When magnesium burns in oxygen, magnesium oxide is formed. The magnesium oxide is heavier than the magnesium you started with. You can burn the magnesium in a crucible, and see this for yourself. One of the problems with this though, is that for the magnesium to burn, it needs oxygen, and this doesn't take long to get used up in the crucible. The lid needs to be removed periodically to let more oxygen in. Magnesium oxide is a solid, but it's quite powdery, and in opening the lid, you risk magnesium oxide escaping.
Such an occurrence happened to day. So I faked the results that I gave to the children.
It is true that I could have gone into why the end result was lighter, but there wasn't the time left in the lesson to do this, and the key point the children had to learn today was that chemical reactions can result in a change of mass.
They had seen how copper (II) sulphate pentahydrate crystals, when heated, lose water, and get lighter (and in so doing go from a lovely blue, to a white powder). The magnesium was a demo to show that things can get heavier, and thus, they will (hopefully) see that the mass can change (and ultimately realise that the mass of reactants and products is the same, but that the gas that escapes, or air that reacts, isn't getting way).
Now, I fudged the result on the spot. Had I been cleverer, I could have used the relative atomic mass to make up a plausible result. As it is, I didn't, so my deceit can be easily worked out. In retrospect, I should have been prepared for this, so that, even if I did have to fudge the result, a realistic figure could have been given. Currently it looks like there's twice as much oxygen there as there should be.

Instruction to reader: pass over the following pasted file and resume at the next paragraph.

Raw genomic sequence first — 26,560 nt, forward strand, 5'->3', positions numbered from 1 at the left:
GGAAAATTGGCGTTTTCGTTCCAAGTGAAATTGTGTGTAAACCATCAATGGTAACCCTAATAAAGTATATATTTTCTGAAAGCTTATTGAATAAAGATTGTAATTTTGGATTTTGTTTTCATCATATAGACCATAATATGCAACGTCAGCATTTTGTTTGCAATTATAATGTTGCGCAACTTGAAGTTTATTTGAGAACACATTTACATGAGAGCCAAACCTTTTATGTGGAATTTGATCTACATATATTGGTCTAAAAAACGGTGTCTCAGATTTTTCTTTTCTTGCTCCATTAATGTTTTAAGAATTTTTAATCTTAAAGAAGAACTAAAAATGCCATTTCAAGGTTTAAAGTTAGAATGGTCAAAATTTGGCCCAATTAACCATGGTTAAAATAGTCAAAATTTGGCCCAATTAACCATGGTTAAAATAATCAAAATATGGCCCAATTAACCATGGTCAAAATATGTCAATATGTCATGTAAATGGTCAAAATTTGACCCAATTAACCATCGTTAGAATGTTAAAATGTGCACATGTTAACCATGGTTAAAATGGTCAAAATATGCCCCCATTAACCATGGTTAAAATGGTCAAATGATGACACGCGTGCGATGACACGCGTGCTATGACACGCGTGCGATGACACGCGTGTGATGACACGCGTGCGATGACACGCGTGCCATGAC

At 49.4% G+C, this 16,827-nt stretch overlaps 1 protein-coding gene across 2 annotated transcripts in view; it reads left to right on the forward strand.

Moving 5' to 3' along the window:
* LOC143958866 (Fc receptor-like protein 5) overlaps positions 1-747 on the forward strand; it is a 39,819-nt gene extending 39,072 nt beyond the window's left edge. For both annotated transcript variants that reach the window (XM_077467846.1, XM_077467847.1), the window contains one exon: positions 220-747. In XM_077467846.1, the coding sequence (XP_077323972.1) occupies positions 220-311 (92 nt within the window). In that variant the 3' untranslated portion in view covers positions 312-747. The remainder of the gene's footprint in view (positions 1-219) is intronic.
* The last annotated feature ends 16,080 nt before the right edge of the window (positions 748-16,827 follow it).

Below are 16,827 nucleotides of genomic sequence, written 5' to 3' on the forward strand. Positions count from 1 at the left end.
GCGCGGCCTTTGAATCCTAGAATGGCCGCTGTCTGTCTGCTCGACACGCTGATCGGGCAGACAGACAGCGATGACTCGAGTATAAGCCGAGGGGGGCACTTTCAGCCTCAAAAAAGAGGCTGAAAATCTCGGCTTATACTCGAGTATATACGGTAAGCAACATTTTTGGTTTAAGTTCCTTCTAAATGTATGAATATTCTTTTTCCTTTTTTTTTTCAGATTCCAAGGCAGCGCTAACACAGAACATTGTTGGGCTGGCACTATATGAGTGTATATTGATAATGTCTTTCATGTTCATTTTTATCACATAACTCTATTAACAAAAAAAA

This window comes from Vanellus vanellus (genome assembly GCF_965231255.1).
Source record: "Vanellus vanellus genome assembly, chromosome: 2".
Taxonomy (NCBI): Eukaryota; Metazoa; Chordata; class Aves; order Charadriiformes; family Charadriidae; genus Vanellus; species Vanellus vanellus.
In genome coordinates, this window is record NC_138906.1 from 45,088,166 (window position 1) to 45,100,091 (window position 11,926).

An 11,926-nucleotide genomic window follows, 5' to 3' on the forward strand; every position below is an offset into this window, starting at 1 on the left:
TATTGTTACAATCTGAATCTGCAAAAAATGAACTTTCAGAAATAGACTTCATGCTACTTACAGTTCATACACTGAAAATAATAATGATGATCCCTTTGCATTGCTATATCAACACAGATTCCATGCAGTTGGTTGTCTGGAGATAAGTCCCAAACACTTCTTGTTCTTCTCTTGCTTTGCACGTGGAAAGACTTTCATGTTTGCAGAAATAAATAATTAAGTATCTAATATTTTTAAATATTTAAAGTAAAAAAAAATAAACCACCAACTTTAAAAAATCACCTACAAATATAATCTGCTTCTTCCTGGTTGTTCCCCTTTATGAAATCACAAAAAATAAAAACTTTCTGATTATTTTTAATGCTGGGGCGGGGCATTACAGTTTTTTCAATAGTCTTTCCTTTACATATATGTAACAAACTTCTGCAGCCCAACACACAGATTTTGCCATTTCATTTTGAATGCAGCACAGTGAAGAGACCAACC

In future, I may well have to fake results again - this is because equipment isn't always accurate, errors can creep in, and I could just have poor technique on my part. If I am to make up results so the children can learn, then they should at least have a bearing on reality. In addition, doing so in this fashion doesn't seem like a lie to me - I am not trying to get children to form beliefs that are not true, quite the opposite.
I doubt any of the children in the class are thinking about the quantities of oxygen and magnesium involved, but if they are, they would be getting a misleading impression about how the universe actually works.
It's always best not to lie.